On August 4th 1914, fifty-four German merchant ships and passenger liners interned themselves in U.S. harbors to escape marauding British warships. Among the liners was the queen of transatlantic travel, the SS Vaterland. Albert Ballin, founder, chairman and CEO of the Hamburg-Amerikanische Paketdienst Gesellschaft had personally overseen her construction. She not only represented the might of German engineering and ship construction, she was the largest ocean liner in the world, larger than the Lusitania, Mauretania, and Titanic. The Vaterland not only eclipsed the British liners in terms of size and power, but also in terms of design and luxury. While larger and wider, she approximately matched Lusitania and Mauretania’s speed.
The German ambassador to the United States, Count Johann Heinrich von Bernstorff commented after traveling on the mighty ship in 1914, “Germans who live at home can hardly imagine with what love and what pride we foreign ambassadors and exiled Germans regarded the German shipping-lines.” To Count Bernstorff and many others, the Vaterland was an ambassador in itself. After the war she would sail again, however under a different name and a different flag.
In the harbors of New York, Philadelphia, Baltimore, and Newport News, where the German merchant ships and ocean liners crowded the piers, thousands of German naval reservists stood ready to serve the Fatherland. The German sailors became a deadly resource for German Naval Attaché Karl Boy-Ed. Boy-Ed started clandestine operations immediately at the outbreak of the war. His first task was to supply Germany’s remaining naval assets in the Atlantic and Pacific Oceans with coal, food, and supplies. Boy-Ed also selected groups of agents for the German naval intelligence in the U.S. from the crews of the moored German ships. Within days of German ships interning themselves in U.S. harbors on August 4th 1914, critical funding came to Boy-Ed from the German Admiralty through German businesses with offices in the U.S. such as the Bayer Chemical Company and Wessels, Kuhlenkampf, and Co.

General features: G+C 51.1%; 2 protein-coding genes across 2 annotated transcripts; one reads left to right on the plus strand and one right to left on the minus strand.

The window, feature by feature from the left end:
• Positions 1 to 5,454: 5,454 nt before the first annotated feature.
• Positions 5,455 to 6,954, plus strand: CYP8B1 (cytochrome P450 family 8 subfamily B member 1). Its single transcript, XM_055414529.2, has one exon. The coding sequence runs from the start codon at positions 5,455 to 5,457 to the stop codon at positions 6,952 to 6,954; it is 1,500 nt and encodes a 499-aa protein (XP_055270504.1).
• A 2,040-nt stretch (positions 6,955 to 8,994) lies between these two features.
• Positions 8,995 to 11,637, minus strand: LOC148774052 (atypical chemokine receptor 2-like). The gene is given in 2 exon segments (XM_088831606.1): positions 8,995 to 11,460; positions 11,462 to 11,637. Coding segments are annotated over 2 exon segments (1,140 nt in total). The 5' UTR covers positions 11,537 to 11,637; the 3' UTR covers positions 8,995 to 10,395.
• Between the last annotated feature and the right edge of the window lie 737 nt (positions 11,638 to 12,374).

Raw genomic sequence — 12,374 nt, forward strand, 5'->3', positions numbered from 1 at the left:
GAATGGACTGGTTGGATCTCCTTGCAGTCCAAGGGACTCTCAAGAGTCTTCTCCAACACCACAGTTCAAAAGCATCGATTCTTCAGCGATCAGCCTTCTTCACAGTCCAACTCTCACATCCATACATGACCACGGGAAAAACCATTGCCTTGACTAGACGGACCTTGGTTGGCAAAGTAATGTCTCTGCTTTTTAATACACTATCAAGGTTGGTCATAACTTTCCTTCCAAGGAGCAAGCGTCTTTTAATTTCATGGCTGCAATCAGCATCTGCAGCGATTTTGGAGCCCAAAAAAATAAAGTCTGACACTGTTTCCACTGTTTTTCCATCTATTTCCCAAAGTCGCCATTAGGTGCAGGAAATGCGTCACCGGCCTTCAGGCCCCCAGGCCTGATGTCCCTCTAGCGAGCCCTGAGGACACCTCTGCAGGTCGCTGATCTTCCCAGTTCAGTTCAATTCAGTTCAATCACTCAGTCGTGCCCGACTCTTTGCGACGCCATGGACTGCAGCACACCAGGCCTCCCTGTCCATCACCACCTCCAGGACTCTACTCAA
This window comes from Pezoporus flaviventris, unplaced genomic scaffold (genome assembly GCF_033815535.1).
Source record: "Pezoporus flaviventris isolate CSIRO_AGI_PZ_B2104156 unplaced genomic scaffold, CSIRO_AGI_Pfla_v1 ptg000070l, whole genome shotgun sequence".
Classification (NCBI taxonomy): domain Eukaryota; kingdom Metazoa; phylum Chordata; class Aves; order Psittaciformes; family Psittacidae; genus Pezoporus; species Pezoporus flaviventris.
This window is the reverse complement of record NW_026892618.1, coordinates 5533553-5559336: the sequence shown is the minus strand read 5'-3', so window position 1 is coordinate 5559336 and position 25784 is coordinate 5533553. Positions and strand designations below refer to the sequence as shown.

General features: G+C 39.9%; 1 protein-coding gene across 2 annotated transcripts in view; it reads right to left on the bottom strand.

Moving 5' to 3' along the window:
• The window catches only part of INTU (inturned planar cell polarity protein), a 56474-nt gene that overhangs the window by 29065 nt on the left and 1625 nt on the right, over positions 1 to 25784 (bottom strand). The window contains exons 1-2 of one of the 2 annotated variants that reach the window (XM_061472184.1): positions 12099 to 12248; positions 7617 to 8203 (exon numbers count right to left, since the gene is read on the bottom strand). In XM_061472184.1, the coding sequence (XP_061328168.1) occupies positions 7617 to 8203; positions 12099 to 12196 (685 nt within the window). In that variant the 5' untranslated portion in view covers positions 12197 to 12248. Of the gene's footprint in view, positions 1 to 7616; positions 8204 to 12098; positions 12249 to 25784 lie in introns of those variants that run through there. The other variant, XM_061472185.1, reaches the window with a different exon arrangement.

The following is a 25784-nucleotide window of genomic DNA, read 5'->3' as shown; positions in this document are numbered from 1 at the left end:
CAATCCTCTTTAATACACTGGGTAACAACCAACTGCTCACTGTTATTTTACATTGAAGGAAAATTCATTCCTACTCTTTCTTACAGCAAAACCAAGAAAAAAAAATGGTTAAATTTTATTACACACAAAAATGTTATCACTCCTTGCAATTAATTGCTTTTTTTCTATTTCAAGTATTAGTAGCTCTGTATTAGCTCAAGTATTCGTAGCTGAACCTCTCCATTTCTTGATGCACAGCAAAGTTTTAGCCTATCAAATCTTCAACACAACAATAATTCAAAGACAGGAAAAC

Bayer, a chemical company not only known for the development of Aspirin but also with a veritable world monopoly on dye stuffs, had large currency reserves in the United States. When the war began, the chemical concern transferred these funds to the German embassy. The German government reimbursed the company in Germany, thereby successfully masking the money trail. The coordinator for requisitioning, organizing, and distributing these funds was a relatively nondescript administrator in the German Reichsmarineamt (Department of the Navy), Department B.I.2., Lieutenant Commander Franz Rintelen. Rintelen would become the most daring of the German sabotage agents in the United States in 1915. On August 5th 1914, the Bayer Chemical Company transferred $300,000 to Boy-Ed’s accounts via the Warburg Bank. American citizens viewed the European war with curiosity, some even with dread. Few realized the fact that within days of the beginning of hostilities in Europe, the Unites States had become a battlefield in this war.